Mr. Ramesh Havalkar runs the ‘Safai Kamgar Parivartan Sangh’ in Dadar. He fights a daily battle with his own people’s fatalism and disillusionment, to keep the children of the community motivated enough to stay in school, organizing a space where they can study in the evenings, and do their homework with some help from voluntary tutors. Trying to organize an annual picnic for the children who rarely get a chance to go out and have some fun.With his help, I visited some of the colonies for a few days, wanting to shoot a documentary, 3 or 4 years ago. But I gave up after a while, ashamed. I am no social activist, nor do I know how to get my documentaries telecast. The couple of people I approached with a project proposal including PSBT did not show any interest in the subject. I did not need money to make the film, but I did want it to be telecast, not just seen at film festivals. I just felt that to make the film without that guarantee would be cheating the people who were helping me, with a false hope that their plight would be seen through the film, and would perhaps help to solve some of their problems. Perhaps if I had been blogging then, I wouldn’t have given up the project so easily.
My own responses to them seemed so inane. I could not help but ask questions like ‘Why don’t you clean up this area yourself?’ And felt foolish even in the asking. When garbage trucks come to pick up the garbage only once a month, when you get water only for 10 minutes once in 2-3 days, there’s little anyone can do about cleaning up.
Within the conservancy workers too, there are fiercely protected caste lines based on region and community. Even when they are asked to move from a dilapidated building, about to fall down at any minute, they want to be sent to quarters where people from their own region or community lives, or into a community which is fractionally less lower caste than them (who of course, don’t want them).
This was another reason I abandoned the project. But Bakha’s complete submissiveness to whatever happens to him, his conditioned passiveness despite the turmoil of emotions that rise and subside within him, his unquestioned acceptance that he is an outcaste, is a mindset that cannot be erased so easily. I understand now how naive it was of me to expect those who were outcastes to be above caste considerations themselves.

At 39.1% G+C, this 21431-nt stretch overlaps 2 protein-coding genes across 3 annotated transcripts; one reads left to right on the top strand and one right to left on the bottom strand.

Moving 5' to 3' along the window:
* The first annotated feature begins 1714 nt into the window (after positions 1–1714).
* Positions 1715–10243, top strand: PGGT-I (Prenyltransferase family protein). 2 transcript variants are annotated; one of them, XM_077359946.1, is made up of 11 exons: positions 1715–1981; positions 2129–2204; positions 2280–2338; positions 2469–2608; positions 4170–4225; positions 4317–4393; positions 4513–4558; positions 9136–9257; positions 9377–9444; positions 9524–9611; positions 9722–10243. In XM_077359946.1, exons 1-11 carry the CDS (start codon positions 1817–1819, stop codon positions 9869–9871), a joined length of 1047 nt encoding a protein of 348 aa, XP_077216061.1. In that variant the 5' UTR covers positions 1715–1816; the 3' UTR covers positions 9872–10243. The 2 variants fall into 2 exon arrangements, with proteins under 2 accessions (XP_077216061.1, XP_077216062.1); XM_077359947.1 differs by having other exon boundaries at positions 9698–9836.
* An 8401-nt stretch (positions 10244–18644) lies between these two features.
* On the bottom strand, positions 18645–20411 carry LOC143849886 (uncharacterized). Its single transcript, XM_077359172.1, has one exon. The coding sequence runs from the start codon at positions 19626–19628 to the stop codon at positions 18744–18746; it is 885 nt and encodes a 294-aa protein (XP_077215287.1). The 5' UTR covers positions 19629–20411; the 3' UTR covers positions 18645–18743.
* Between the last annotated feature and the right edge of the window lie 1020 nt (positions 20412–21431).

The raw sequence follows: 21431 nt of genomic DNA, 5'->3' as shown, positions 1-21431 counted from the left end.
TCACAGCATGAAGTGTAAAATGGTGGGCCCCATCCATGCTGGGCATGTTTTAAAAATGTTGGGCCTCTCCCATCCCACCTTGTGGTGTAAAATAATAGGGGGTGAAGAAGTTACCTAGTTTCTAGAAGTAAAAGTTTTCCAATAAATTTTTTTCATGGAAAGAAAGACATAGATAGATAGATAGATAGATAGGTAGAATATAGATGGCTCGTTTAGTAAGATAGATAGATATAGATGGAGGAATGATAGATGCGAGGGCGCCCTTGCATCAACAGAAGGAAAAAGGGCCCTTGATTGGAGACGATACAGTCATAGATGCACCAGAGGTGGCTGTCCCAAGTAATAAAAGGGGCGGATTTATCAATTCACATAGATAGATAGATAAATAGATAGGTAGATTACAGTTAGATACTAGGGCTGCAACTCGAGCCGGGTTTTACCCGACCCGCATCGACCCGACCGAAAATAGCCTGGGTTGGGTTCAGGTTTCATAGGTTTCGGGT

In Bakha’s life, the caste hierarchy is maintained even with his closest outcaste friends. Ram Charan is the superior, because he is a washerman, Chota comes next because he is a leather worker, and Bakha is the lowest amongst the low.
Today a lot of houses have drainage and the flush system. It is this, ‘the machine’ that the modern poet, Iqbal Nath Sarashar claims will actually change the life of the untouchables, and which seems to Bakha, the silent listener, the true solution to his problems.Earlier, he has rejected the path of conversion, being bored by the Salvation Army minister’s confused rambling about Jesus Christ. Mahatma Gandhi’s speech about the untouchables, and the story of the Brahmin boy at Gandhiji’s ashram, learning to sweep, touch Bakha but he cannot see how they will actually help him, as the Mahatma’s words make it clear to him that he has to continue being a sweeper. The Mahatma wants the untouchables to trust their fate to the flowering of self-awareness and humility in the upper classes. His words inspire Bakha, but Iqbal’s solution is the one that he ponders over as he goes back home at the end of a long day, that is the one that holds out real hope.
Yet today, 73 years later, manual scavenging is still practiced despite a legal ban issued in 1997. Bezwada Wilson of the Safai Karmachari Andolan says their fight is to eradicate this practice, it is a fight not for higher wages but for the dignity of human labour. Let us hope that they win it soon.